We're not overly optimistic because it was so cold today that the animals are probably going to stay burrowed underground. The scientists said it was the coldest day they ever had volunteers working with them. With the wind chill it was 10 degrees and snowing! However, they also said it's very important to collect the data even if it is that we didn't catch any mammals. All information is important for the big picture of how the system is functioning and changing.
Dr. Buesching explains, above left, how to set up the traps. Each one costs $100 and we had to set 100. That's a lot of money to lose if we can't find the traps or accidentally break them. Traps have to have nice grass bedding and food in them so the mice, voles or shrews won't freeze or starve once they enter the traps. Mice have very little body fat and need to eat a lot to stay warm. How much do you think is a lot of food for a mouse? One teaspoon, one pint, or one gallon?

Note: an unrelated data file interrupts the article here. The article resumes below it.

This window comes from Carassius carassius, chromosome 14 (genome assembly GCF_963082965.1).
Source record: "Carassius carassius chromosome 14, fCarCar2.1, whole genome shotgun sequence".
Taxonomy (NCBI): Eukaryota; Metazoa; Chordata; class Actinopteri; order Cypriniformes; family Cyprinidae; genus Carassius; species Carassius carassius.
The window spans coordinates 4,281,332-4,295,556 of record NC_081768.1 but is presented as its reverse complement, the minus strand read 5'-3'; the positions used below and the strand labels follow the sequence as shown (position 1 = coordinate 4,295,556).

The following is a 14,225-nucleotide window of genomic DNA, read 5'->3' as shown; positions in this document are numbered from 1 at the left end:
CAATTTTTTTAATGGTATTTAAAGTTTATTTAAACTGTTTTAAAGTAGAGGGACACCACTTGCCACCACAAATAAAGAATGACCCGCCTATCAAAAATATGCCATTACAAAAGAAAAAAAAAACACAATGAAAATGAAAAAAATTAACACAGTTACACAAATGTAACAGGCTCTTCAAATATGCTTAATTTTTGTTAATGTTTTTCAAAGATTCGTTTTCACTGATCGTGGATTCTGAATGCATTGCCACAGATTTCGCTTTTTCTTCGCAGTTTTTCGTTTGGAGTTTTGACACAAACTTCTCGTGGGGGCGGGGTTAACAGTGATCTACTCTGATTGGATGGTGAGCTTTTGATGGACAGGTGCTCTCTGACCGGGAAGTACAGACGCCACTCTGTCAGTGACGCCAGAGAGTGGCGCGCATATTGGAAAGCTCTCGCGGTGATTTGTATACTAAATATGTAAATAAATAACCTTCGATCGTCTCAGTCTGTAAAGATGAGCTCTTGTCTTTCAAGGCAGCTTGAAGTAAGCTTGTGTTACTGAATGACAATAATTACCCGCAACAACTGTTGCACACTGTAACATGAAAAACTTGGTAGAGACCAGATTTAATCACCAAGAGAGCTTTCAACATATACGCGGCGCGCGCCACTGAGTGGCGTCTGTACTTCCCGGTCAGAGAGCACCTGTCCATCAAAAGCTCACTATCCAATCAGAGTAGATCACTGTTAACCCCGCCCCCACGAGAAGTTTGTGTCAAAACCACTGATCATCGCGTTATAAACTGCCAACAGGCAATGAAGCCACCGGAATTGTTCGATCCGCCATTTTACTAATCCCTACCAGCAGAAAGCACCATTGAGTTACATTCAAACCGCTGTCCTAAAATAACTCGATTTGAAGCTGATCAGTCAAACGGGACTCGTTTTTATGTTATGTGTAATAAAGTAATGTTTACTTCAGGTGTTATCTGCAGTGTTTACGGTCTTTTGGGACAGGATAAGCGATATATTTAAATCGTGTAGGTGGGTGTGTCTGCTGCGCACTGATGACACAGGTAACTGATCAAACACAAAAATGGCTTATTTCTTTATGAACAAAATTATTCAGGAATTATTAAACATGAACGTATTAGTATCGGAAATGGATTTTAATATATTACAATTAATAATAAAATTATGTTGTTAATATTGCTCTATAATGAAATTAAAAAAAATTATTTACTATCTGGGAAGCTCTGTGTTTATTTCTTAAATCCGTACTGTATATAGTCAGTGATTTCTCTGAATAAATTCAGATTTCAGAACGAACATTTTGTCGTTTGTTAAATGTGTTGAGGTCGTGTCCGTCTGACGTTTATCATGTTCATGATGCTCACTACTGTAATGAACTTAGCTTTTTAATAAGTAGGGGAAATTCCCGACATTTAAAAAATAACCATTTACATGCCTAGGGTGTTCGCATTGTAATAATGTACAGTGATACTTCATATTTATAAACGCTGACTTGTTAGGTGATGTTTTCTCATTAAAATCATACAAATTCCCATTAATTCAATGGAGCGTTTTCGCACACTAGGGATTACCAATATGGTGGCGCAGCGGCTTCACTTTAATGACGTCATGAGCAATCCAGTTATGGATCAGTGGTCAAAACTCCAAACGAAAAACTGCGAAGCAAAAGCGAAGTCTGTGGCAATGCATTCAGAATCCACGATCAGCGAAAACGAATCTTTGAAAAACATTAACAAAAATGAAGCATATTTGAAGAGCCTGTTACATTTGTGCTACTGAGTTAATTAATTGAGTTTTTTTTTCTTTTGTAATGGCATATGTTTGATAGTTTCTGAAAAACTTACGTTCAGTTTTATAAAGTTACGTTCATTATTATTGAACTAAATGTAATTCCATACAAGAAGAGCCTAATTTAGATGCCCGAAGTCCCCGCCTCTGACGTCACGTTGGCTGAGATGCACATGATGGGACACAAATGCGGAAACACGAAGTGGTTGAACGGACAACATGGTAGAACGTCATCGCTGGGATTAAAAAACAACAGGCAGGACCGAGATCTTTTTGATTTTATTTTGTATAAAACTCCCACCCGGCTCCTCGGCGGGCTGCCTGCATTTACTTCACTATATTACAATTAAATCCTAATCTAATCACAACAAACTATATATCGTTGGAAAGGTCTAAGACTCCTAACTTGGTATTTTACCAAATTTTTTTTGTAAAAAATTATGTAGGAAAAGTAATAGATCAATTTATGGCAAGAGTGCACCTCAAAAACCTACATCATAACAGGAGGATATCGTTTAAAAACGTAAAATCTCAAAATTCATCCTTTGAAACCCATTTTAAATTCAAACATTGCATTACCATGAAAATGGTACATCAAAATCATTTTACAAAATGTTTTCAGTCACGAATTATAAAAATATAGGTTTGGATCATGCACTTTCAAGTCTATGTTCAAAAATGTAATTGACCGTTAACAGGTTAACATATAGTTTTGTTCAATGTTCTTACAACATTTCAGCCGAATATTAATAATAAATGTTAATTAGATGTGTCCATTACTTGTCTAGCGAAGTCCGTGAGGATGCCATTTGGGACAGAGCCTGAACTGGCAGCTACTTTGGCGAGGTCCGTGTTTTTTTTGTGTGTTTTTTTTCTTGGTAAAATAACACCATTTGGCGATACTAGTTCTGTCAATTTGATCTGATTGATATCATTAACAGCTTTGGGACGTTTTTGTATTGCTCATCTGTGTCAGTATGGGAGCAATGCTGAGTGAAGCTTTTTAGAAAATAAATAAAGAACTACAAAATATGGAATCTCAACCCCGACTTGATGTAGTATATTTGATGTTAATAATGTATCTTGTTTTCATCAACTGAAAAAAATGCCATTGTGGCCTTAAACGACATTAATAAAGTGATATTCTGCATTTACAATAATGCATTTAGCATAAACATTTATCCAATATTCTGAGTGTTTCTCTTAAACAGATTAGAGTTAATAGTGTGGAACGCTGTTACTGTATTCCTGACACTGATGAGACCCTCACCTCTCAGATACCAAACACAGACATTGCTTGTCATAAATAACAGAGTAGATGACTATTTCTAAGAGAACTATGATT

After the traps are ready, we set them in places where we thought small mammals would go, marked them with pink tape tied to a tree so we could find them again and covered them with grass and leaves to insulate them. In case you were wondering why learning to create grids is important, the scientists had us volunteers line up in rows and place the traps in a grid pattern. That way they can be sure that they are collecting data from the same area every time.
Above right, I am placing a trap in a spot I hope a small mammal would be likely to go. Where do you think would be some good places in the forest to put a mouse trap? Hint: Think about the places you might see a mouse running. Why do you think they run there? What places in the forest would be similar?